Blizzard will make an announcement on their forums and/or their homepage letting all of us know that WotLK beta invites are going out. The email that you'll get if you're lucky enough to get invited will be sent from an @blizzard.com address, will come through the blizzard.com servers (you can check the extended email headers in your email program to see this). The email will have tons of identifiable information in it that only points to blizzard.com or worldofwarcraft.com and nowhere else.
For a reference, let's that a look at what the Burning Crusade beta email looked like that I got back in 2006
We've looked at Fizzwidget's gadgets before here at Addon Spotlight, so you might be familiar with his wares. For this installment, I want to bring Linkerator to your attention. It's a little addon that does a big thing, it allows you to type the name of an item in brackets and Linkerator will create an item link for you.
In Patch 2.4, we saw the introduction of spell links, which have become the subject of Trade channel jokes. This mod provides a similar feature, to include the ability to link items you don't currently have or see. This can give you another way to torment people in global channels, in case Murloc movies or Chuck Norris get old.
So, the way this works is simple. To create an in-text item link, simply type the name of the item in brackets. Linkerator will also auto-fill names as you type them, in case you forget the full name. I use this mostly to compare an item I'm looking for to what I currently have equipped, especially when I was considering changing over to Engineering for some of the epic crafted items.
I'm sure you can find a use for this feature, whether its for good reasons or not. Its definitely one of those little extras I have for the off chance I use it, but that is part of what addons can do for you as a player. That's it folks, short and sweet for you on a Sunday before I make my second excursion into Karazhan since rerolling.
All the World's a Stage is a source for roleplaying ideas, commentary, and discussions. It is published every Sunday evening.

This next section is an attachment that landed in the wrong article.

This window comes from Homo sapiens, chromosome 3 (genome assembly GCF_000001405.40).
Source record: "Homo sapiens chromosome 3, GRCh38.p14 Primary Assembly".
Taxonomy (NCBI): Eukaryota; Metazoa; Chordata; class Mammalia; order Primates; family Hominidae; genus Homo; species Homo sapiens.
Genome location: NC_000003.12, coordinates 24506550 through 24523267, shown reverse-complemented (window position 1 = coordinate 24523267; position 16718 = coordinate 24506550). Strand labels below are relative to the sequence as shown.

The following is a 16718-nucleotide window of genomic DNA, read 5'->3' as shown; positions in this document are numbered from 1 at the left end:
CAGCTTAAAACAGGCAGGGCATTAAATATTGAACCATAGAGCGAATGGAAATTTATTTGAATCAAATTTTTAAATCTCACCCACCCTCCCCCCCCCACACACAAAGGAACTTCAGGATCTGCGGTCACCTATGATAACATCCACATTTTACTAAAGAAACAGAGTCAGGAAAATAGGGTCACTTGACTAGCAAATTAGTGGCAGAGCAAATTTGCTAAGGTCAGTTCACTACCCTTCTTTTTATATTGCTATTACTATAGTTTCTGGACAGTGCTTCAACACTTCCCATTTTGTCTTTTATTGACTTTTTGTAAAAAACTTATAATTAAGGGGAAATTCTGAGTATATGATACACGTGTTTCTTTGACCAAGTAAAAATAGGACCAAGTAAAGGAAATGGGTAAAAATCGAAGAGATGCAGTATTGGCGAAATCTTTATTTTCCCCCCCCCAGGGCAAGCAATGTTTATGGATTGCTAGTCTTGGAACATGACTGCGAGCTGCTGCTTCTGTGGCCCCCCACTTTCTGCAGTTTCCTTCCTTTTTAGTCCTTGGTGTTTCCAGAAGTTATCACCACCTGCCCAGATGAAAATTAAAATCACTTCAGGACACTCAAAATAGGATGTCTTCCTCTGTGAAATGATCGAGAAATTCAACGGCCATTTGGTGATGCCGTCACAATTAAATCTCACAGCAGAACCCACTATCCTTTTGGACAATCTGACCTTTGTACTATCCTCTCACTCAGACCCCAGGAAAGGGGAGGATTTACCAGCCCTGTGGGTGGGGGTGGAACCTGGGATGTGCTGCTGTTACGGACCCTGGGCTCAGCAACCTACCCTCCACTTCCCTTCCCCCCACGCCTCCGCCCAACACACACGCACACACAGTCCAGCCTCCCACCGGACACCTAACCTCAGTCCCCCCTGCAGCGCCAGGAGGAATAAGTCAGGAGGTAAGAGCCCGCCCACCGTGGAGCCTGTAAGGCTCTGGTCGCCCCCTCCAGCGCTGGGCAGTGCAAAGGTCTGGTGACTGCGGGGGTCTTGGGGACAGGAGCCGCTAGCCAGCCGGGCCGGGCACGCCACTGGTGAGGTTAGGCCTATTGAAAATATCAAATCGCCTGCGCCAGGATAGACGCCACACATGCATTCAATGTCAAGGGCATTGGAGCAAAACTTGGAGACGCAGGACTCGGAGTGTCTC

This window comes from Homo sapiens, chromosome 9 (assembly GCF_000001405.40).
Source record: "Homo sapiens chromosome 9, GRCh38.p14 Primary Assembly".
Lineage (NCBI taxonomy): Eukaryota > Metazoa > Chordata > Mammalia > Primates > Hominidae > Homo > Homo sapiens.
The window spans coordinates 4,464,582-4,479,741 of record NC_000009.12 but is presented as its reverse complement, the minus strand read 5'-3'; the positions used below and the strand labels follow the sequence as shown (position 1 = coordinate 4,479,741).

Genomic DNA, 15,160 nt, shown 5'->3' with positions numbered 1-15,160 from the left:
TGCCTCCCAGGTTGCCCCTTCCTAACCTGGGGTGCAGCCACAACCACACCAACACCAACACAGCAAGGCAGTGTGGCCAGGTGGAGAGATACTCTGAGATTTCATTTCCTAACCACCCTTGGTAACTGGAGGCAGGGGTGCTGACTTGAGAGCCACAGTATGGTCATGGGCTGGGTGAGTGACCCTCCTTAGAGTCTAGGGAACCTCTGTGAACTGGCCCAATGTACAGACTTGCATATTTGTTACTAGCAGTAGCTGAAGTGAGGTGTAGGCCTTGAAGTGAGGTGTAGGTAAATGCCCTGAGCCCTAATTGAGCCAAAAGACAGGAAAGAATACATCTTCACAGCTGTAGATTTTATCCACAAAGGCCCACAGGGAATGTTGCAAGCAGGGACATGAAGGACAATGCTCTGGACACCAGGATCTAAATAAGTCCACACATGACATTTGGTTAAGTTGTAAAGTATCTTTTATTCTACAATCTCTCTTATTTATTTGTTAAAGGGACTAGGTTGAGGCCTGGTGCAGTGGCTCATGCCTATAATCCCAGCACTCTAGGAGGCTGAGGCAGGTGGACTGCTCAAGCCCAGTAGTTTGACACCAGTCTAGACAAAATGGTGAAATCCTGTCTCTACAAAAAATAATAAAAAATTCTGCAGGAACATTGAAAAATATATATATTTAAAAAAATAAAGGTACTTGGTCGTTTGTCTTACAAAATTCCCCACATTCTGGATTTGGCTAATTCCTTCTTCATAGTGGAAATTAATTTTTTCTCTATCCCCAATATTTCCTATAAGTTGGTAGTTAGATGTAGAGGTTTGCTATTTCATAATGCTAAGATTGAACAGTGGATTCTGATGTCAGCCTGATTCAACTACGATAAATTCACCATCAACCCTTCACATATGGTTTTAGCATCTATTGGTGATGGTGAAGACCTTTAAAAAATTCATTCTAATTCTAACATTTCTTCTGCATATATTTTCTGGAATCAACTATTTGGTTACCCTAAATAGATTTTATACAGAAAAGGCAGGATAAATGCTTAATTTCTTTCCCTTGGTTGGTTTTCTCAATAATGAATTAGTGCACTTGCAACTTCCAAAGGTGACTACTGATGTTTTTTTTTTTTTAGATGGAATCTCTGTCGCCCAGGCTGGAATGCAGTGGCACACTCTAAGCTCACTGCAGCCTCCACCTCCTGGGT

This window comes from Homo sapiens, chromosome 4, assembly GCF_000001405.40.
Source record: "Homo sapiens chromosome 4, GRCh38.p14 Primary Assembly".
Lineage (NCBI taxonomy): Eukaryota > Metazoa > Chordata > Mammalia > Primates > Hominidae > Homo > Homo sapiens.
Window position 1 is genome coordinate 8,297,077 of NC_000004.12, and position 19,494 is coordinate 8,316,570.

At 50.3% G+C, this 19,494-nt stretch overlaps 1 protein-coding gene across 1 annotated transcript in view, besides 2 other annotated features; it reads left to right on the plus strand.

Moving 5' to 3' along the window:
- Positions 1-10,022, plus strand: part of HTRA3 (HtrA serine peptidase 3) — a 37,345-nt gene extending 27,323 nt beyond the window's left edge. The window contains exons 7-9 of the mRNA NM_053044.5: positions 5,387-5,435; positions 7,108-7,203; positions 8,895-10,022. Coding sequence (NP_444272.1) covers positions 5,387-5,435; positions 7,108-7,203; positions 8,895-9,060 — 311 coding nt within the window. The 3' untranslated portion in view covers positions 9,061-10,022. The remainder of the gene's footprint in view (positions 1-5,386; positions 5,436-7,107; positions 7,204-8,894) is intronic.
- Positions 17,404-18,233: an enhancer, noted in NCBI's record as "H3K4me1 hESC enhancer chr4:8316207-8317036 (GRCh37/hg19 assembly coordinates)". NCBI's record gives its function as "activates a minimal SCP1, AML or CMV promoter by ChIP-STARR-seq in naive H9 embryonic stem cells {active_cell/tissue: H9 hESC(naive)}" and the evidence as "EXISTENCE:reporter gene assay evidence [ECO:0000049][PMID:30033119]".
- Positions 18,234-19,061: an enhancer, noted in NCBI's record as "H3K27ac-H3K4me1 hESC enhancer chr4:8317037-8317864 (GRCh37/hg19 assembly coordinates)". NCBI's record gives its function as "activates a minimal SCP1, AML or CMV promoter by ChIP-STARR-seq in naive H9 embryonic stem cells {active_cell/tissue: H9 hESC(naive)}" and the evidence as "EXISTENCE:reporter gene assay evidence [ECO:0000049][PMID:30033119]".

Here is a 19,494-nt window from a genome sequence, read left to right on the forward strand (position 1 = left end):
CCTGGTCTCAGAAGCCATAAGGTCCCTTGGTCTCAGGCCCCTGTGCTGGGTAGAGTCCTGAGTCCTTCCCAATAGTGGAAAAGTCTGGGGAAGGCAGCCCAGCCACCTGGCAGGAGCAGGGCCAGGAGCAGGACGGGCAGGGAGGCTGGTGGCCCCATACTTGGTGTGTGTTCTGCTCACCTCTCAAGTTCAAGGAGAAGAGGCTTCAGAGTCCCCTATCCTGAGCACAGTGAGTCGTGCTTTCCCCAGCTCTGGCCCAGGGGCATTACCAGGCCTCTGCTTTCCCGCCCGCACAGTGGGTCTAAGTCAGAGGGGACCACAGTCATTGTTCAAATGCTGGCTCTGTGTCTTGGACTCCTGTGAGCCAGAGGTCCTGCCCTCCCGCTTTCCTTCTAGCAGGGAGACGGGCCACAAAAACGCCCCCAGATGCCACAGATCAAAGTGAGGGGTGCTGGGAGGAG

Gamers, and citizens of the Internet in general, are not known for being very sociable people. To me, it's always been a big mystery why John Gabriel's GIF Theory seems so apt for so many of us. It's hard for me to fathom why people enjoy acting rude, crude, or unpleasantly in any situation. I hear them telling me "because it's fun!" but personally I can't imagine getting any kicks out of it.
The roleplaying community is one of those few online spaces where things actually seem a bit different, however. Many people are not roleplayers at all, but they join up on RP servers just because roleplayers care about things like grammar and seem to be more polite in general. Since roleplaying is an inherently cooperative activity, people who want to roleplay first have to be willing to communicate nicely with others. There are, of course, players on RP realms with whom real communication seems impossible, but those people usually aren't actually roleplayers to begin with. They get about 10 seconds of attention before most roleplayers start ignoring them completely.
To be a good roleplayer, one must first be a good person. The qualities of character that open doors of friendship and cooperation in real life are the same qualities that will help make roleplaying a positive and rewarding experience for you in WoW. Even if one wants to play an evil character, one must do it in such a way that others can tell you're actually a really nice and caring player behind the evil mask. Sometimes it's also handy to remind oneself how not to act like that proverbial Internet Fudgewad.
Macro Anatomy: Mouse-Over Spells - Sun, 20 Apr 2008 16:30:00 EST This week I profiled Decursive 2.0 over at Addon Spotlight, which has a macro feature that allows you to use its cleansing functionality via a keystroke or a mouse over macro. Many of the comments in the article, as well as those in the HealbotContinued feature, center on the concept of mouse-over healing and casting. To be quite honest, I really didn't understand or use this way of doing things, so I thought I'd look into it and try to break away from my "clicker" tendencies for the sake of change.